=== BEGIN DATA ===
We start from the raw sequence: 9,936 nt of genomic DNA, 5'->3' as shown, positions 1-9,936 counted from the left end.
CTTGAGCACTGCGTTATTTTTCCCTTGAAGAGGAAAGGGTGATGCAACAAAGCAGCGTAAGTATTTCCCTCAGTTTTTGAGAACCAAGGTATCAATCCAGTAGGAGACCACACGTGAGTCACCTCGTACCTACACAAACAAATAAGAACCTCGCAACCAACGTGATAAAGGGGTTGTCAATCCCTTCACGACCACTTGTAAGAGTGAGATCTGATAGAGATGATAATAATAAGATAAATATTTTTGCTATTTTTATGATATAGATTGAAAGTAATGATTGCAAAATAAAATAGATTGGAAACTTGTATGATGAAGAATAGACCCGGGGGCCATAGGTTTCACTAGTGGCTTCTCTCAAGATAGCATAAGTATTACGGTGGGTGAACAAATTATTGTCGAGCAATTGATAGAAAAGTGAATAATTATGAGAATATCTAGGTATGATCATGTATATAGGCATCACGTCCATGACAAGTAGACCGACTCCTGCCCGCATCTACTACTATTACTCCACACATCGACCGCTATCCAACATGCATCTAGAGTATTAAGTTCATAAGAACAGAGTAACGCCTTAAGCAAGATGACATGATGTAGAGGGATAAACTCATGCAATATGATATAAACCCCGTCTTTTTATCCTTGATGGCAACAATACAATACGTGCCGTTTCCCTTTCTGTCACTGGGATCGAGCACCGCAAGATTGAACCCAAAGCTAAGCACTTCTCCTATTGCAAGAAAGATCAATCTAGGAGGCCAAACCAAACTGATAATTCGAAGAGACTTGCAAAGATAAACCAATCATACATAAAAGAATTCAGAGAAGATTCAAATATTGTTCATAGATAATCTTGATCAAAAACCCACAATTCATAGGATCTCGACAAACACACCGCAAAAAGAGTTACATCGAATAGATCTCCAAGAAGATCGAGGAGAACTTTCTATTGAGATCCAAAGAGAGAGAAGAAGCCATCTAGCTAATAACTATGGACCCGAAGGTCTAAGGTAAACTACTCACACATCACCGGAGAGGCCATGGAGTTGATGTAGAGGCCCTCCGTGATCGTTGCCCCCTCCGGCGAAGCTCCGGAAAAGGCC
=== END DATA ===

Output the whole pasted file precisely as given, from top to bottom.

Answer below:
We start from the raw sequence: 9,936 nt of genomic DNA, 5'->3' as shown, positions 1-9,936 counted from the left end.
CTTGAGCACTGCGTTATTTTTCCCTTGAAGAGGAAAGGGTGATGCAACAAAGCAGCGTAAGTATTTCCCTCAGTTTTTGAGAACCAAGGTATCAATCCAGTAGGAGACCACACGTGAGTCACCTCGTACCTACACAAACAAATAAGAACCTCGCAACCAACGTGATAAAGGGGTTGTCAATCCCTTCACGACCACTTGTAAGAGTGAGATCTGATAGAGATGATAATAATAAGATAAATATTTTTGCTATTTTTATGATATAGATTGAAAGTAATGATTGCAAAATAAAATAGATTGGAAACTTGTATGATGAAGAATAGACCCGGGGGCCATAGGTTTCACTAGTGGCTTCTCTCAAGATAGCATAAGTATTACGGTGGGTGAACAAATTATTGTCGAGCAATTGATAGAAAAGTGAATAATTATGAGAATATCTAGGTATGATCATGTATATAGGCATCACGTCCATGACAAGTAGACCGACTCCTGCCCGCATCTACTACTATTACTCCACACATCGACCGCTATCCAACATGCATCTAGAGTATTAAGTTCATAAGAACAGAGTAACGCCTTAAGCAAGATGACATGATGTAGAGGGATAAACTCATGCAATATGATATAAACCCCGTCTTTTTATCCTTGATGGCAACAATACAATACGTGCCGTTTCCCTTTCTGTCACTGGGATCGAGCACCGCAAGATTGAACCCAAAGCTAAGCACTTCTCCTATTGCAAGAAAGATCAATCTAGGAGGCCAAACCAAACTGATAATTCGAAGAGACTTGCAAAGATAAACCAATCATACATAAAAGAATTCAGAGAAGATTCAAATATTGTTCATAGATAATCTTGATCAAAAACCCACAATTCATAGGATCTCGACAAACACACCGCAAAAAGAGTTACATCGAATAGATCTCCAAGAAGATCGAGGAGAACTTTCTATTGAGATCCAAAGAGAGAGAAGAAGCCATCTAGCTAATAACTATGGACCCGAAGGTCTAAGGTAAACTACTCACACATCACCGGAGAGGCCATGGAGTTGATGTAGAGGCCCTCCGTGATCGTTGCCCCCTCCGGCGAAGCTCCGGAAAAGGCC